Richard Feynman’s Key to Science in 63 Seconds, via Brain Pickings.
This Vintage Egg Box makes me want to boil a bunch of eggs and take them for a walk. Stylish!
My friends Cameron and Tyler organized a movie night at The Invisible Dog Art Center last night. I wasn’t sure what to expect from a movie that dates back to 1941. I admit, I was afraid it would be a tad bit too slow for my taste. But boy, was I wrong.
Sullivan’s Travels is a fantastic movie, that kept me on the edge of my seat and made me want to rewind a few times so I can write down some of the dialogues.
About the movie: Sullivan is a successful, spoiled, and naive director of fluff films, with a heart-o-gold, who decides he wants to make a film about the troubles of the downtrodden poor. Much to the chagrin of his producers, he sets off in tramp’s clothing with a single dime in his pocket to experience poverty first-hand, and gets some reality shock. Written by Bob Doolittle.
In 1990, Sullivan’s Travels was selected for preservation in the United States National Film Registry by the Library of Congress as being “culturally, historically, or aesthetically significant.” In 2007, the American Film Institute ranked it as the #61 Greatest Movie of All Time, the first inclusion of this film on the list. In addition, the movie’s poster was ranked as #19 of “The 25 Best Movie Posters Ever” by Premiere.
If you have a chance to watch it, please do. It’s time well spent.
“The first characteristic of New York, which impresses the stranger from abroad, and in a less degree from other American cities, is its atmosphere of breathless hast, its pervading sense of life keyed to an abnormal tension.”
“One direct consequence of this unending hurry, which the visitor is quick to feel, is a certain brusqueness and lack of civility as compared with other cities. Not that the great, motley, democratic middle class is deliberately rude to strangers; it simply lacks the time for the little courtesies of life, and grudges two words where one can be made to answer.”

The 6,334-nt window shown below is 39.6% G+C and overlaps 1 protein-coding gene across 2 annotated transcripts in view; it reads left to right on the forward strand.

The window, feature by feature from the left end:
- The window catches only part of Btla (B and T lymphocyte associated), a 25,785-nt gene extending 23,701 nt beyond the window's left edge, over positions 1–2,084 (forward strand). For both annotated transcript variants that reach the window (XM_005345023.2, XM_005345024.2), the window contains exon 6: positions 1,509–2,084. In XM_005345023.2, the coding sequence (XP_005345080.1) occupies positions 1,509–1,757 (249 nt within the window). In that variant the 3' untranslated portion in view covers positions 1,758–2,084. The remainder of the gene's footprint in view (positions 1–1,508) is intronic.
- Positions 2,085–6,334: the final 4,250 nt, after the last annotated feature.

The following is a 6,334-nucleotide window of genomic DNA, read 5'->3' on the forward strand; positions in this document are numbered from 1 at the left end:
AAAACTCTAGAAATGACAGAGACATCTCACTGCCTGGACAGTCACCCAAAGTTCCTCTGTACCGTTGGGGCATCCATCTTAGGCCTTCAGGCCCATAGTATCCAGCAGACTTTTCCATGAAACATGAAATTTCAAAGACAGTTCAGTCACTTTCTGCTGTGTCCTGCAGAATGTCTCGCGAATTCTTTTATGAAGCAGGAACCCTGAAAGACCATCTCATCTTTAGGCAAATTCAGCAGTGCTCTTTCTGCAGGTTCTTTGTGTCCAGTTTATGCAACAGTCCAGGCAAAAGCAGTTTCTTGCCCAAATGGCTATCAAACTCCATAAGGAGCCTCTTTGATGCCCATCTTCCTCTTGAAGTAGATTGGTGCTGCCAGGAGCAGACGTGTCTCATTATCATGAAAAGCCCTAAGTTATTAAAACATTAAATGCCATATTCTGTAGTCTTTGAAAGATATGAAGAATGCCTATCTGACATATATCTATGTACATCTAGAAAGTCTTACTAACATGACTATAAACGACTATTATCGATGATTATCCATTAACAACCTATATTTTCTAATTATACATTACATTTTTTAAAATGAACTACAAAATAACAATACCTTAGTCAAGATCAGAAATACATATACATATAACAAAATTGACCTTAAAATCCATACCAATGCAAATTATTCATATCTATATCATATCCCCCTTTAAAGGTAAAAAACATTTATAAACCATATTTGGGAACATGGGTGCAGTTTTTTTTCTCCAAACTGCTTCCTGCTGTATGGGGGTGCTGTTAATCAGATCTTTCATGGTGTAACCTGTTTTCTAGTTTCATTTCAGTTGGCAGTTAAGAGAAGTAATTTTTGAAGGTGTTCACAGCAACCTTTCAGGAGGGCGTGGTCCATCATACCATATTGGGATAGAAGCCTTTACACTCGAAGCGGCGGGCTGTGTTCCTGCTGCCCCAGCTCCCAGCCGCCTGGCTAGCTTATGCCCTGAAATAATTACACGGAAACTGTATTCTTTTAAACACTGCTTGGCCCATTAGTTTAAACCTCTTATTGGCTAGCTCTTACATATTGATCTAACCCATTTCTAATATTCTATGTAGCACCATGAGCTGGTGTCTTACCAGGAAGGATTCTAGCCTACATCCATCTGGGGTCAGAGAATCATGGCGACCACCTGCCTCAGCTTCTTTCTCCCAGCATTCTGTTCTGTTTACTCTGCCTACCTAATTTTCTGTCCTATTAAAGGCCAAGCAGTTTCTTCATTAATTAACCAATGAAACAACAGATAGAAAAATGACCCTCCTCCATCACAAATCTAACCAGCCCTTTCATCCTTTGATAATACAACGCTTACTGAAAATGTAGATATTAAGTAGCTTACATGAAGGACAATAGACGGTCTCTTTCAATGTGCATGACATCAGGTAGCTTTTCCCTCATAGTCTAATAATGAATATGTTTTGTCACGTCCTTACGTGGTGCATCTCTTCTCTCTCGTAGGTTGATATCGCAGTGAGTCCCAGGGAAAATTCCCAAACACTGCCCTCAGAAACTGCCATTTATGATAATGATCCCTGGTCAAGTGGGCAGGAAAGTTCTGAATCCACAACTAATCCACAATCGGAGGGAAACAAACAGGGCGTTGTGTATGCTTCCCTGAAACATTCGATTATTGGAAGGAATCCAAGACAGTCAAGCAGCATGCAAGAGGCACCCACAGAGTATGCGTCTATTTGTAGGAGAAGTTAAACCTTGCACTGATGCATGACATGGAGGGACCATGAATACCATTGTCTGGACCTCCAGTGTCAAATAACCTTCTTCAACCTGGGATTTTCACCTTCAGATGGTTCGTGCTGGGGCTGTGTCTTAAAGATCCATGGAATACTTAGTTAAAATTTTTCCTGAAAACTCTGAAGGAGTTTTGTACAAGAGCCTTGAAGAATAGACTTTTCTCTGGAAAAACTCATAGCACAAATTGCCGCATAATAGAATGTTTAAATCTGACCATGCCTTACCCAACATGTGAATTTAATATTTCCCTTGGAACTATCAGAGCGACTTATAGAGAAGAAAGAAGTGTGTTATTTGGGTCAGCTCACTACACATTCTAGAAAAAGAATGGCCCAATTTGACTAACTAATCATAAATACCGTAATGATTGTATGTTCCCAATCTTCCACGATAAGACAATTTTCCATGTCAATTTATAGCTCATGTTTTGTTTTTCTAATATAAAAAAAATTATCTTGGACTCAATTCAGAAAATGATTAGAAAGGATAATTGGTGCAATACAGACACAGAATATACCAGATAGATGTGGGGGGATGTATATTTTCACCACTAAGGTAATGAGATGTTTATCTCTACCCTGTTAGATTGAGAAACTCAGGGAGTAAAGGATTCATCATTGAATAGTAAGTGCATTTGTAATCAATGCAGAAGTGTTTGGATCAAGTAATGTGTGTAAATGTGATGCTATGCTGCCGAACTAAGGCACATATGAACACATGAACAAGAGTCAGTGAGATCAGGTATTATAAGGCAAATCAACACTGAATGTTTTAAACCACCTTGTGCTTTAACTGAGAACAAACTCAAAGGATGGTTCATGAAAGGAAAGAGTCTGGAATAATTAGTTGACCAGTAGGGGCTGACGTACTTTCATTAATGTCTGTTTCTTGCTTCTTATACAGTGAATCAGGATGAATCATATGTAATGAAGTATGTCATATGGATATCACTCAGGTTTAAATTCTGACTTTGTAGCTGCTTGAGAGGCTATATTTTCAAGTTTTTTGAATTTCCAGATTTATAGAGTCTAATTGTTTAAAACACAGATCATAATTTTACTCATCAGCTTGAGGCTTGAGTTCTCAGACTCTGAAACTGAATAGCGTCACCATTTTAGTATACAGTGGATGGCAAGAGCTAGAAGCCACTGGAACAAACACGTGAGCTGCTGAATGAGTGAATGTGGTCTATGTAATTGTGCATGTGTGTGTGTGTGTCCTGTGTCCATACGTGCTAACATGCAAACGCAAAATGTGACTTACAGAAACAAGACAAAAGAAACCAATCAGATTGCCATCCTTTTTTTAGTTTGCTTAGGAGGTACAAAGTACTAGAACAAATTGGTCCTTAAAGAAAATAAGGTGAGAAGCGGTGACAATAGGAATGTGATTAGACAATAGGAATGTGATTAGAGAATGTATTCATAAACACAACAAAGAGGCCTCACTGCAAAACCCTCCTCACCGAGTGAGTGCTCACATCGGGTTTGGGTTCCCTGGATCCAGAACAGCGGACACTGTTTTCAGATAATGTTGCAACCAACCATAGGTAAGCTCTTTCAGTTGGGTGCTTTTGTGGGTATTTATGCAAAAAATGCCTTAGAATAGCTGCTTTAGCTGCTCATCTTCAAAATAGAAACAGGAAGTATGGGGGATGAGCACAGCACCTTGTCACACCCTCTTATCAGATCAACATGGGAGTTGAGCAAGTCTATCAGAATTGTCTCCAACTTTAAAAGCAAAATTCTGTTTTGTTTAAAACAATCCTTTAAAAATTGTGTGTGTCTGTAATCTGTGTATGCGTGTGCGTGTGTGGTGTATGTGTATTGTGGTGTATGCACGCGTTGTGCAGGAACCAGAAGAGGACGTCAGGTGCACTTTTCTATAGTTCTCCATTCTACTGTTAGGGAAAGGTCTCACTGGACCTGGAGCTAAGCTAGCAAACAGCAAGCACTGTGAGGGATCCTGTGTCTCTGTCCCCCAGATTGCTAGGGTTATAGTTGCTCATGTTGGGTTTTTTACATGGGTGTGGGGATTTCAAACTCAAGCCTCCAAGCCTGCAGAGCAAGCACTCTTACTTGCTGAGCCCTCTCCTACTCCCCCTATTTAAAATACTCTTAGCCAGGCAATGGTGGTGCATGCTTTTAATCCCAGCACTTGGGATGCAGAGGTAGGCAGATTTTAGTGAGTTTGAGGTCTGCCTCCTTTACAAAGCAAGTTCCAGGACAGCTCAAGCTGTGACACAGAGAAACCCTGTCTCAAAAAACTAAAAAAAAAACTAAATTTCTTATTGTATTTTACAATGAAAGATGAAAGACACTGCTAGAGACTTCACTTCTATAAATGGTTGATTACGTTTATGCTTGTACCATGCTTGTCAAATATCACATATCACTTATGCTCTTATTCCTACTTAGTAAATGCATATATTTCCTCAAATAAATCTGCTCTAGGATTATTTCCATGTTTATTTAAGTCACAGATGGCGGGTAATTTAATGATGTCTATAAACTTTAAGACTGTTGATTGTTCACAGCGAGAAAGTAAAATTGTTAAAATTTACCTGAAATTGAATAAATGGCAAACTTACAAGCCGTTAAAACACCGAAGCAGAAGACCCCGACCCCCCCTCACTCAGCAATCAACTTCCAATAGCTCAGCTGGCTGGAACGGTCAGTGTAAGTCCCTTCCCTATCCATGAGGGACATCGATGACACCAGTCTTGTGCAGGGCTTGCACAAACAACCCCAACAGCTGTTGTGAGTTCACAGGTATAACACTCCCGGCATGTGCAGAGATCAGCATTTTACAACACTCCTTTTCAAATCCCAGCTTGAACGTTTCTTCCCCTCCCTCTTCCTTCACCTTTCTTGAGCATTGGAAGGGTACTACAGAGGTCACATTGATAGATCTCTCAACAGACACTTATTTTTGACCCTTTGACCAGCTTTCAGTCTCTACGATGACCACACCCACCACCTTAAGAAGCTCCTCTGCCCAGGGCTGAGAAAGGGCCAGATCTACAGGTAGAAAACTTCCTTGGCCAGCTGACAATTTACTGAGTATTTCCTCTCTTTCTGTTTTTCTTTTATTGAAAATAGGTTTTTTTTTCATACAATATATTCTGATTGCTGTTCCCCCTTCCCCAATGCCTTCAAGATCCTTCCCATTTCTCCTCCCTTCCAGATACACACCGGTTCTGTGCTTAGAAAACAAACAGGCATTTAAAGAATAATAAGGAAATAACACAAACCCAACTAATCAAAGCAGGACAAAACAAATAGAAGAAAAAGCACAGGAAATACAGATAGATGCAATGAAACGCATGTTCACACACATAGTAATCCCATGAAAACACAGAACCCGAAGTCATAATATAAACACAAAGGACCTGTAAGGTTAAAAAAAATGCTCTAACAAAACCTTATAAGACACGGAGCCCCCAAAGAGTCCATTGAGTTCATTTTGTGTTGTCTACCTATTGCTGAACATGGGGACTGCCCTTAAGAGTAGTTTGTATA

Excerpts from a New York City guidebook from 1916.
This Antique Double-Sided Lithography Stone is quite the example of how far technology has brought us since the turn of the century. Long live vintage printmaking!
“When Mr. Moore Junior decided to retire, around 13 years ago, he simply stopped trading. He didn’t clear the window display, but left it just as it was on the last day of business.” Peter Berthoud tells the story of a store and its contents left to rot, but in the most artistic way possible: “The Most Interesting Underpants in London.”
The New York Times has a new Tumblr featuring their archival photo collection, it’s called The Lively Morgue. They will be publishing several photographs each week, some of which will be available for purchase and some of which will be accompanied by a more extensive back story posted on the Lens blog. They will gradually digitize the tip of the iceberg of this enormous trove, guaranteeing its continued utility and accessibility in the future. Wonderful.
A Google Alert has pointed me to a blog called Playgroundology, and I am fascinated. A blog entirely dedicated to the world of playgrounds? Yes, please! Being a parent of small children I spend an awful lot of time on them and often wonder how they could be improved. Whenever I am traveling to other countries I am amazed at the differences in playground planning and thinking.
The Woodland Discovery Playground looks like quite a magical place.
Swings that create music?
And I couldn’t help but laugh while watching the above clip of a an adventure playground scene in the British documentary Seven Up. I would have thought it’s more of a construction site, compared to sterile-cookie-cutter-über-safe NYC playgrounds.
And then of course, there’s the Playground Papa classic. Made me laugh:
So, if you are like me, interested in all things Playgrounds, make sure to check out Playgroundology.
I just spent way too much time on Christopher Payne’s site, staring at photos of abandoned asylums and hospitals. Fascinating.
(Thank you Sarah)